And I cut up Kleenex sized pieces and tucked them all around the soil at the stems of my basil. Looking at it after I'll bet cotton balls will work too.


The logic here being...if (any) adults can't reach the soil they can't lay eggs (they can each lay 200 eggs!). And further, if the larvae can't escape the soil there will be no more adults. So. An adult trying to reach the soil will get trapped in the cheesecloth. And any larvae trying to escape the soil will...get trapped in the cheesecloth.

Hopefully this works and I'll start over again next spring.

Saturday, July 7, 2018

Quntessential Summer

I think gin and tonic is just the most perfect summer drink. That and sangria.

Why does my gin and tonic look like tea?!

My gin and tonic looks like tea because I make my own tonic water! And I don't have big industrial strength ceramic filters like the soft drink companies have. I started making my own tonic water because I refuse to knowingly consume HFCS in any amount no matter how small. And...much to my disappointment, most tonic waters have HFCS. And nevermind the diet versions. I think they taste funny. Whole Foods house brand tonic water uses sugar but I find it's a little sweet. My favorite is Fever-Tree. But it's expensive. And availability is a little spotty.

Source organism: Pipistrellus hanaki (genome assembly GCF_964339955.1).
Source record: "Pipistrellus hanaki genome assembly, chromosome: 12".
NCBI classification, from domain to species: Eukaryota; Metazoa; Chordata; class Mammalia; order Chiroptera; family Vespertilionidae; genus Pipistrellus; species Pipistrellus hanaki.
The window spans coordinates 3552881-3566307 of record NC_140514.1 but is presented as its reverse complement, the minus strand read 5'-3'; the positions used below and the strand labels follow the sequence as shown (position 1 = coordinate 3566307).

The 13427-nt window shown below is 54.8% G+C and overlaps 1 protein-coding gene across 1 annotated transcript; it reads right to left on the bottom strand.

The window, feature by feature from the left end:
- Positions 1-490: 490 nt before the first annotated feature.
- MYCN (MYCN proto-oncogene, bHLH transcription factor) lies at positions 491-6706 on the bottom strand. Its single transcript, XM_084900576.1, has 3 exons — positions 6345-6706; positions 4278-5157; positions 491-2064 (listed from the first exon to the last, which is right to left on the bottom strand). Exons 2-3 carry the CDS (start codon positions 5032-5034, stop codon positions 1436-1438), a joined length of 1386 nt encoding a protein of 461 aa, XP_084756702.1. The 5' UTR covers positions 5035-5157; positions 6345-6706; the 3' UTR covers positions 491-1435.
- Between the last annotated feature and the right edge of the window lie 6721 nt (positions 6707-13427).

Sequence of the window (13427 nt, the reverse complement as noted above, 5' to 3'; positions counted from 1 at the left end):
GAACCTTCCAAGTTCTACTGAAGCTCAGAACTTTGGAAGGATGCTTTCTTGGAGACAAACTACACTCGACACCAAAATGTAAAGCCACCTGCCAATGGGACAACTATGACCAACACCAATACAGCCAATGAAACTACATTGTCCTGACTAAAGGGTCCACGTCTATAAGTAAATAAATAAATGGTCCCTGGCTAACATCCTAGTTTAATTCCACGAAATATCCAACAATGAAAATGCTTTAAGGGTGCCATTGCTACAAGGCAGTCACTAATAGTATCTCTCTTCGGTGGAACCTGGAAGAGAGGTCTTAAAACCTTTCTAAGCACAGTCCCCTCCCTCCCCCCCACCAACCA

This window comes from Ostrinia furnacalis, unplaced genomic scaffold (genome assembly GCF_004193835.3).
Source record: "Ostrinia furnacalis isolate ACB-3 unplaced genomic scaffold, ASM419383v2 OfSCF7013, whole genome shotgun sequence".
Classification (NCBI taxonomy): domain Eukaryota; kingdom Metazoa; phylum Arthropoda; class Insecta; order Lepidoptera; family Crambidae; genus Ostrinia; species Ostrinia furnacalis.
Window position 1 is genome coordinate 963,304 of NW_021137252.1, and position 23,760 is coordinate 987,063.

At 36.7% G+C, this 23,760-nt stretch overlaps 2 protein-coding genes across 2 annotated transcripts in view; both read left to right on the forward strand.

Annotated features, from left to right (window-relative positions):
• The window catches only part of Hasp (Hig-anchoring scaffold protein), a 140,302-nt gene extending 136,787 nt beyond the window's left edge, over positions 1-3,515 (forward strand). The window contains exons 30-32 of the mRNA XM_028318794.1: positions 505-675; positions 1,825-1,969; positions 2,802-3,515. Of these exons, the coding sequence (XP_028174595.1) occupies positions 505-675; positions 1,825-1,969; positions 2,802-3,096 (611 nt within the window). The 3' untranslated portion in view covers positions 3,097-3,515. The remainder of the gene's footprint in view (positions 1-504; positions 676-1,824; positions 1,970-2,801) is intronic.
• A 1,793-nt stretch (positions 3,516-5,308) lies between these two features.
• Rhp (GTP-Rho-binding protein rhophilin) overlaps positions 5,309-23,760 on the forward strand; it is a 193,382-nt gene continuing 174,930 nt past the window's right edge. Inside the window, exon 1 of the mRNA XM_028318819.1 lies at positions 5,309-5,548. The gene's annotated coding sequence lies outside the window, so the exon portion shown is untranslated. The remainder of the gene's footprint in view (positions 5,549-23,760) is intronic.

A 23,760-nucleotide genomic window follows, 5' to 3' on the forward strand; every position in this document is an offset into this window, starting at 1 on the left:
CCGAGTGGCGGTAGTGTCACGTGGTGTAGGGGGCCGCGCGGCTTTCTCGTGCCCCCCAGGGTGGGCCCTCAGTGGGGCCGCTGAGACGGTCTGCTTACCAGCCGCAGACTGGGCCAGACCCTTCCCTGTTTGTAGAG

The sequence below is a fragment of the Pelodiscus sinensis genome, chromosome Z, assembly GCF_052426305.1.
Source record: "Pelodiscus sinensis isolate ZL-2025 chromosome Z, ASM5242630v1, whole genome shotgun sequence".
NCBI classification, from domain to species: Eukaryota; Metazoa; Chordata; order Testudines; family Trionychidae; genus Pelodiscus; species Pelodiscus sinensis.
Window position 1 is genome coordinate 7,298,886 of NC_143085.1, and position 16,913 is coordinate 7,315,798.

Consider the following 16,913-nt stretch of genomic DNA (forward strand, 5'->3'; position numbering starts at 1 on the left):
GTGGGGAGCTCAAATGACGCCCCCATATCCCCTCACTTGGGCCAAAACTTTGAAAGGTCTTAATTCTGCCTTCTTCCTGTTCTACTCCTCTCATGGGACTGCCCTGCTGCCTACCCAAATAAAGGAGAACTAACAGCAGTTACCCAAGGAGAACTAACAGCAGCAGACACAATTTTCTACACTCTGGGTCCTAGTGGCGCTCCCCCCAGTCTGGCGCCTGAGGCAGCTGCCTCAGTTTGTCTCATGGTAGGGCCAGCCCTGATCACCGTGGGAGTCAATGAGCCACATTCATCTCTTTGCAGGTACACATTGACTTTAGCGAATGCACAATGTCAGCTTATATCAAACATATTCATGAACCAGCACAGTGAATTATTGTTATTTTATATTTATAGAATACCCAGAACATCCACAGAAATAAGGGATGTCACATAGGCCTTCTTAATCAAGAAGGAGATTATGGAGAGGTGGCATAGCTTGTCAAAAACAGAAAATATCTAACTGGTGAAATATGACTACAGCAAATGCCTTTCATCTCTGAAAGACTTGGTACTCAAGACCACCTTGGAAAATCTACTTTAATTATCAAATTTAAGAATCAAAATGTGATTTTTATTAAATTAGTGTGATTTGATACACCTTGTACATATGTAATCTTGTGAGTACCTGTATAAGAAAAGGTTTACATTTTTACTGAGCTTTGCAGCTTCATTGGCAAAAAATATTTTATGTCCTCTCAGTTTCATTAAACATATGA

So. I started making my own! It's easy! There are lots of recipes around the web. This one is probably the most well known. A lot of them have citrus, some have spices. Some even have lemon grass. There's even a kit!

Mine is a very basic recipe. I use Nature's Wonderland powdered chinchona bark and Ball citric acid.
  • 2 tablespoons chinchona bark powder
  • 2 tablespoons citric acid
  • 2 cups water
Combine and simmer gently for 20 minutes in a non reactive sauce pan. Let it cool and let the powder settle. Then I gently pour the solution into a Melitta coffee maker and a mesh cone filter. Being careful not to disturb the mud from the bottom of the sauce pan.


This first filter cycle takes only a few minutes. It's just to reduce the clogging of the paper filter in the next step

Filter the solution again using a paper coffee filter

This filtration will take very much longer. I leave it on the counter when I've left for the day or filter it overnight. Usually this is sufficient but sometimes I filter it a third time.

One and 3/4 cups of filtered solution!

The final step is to combine the solution with sugar to make tonic water syrup. I use 2/3 cup of sugar for each cup of solution.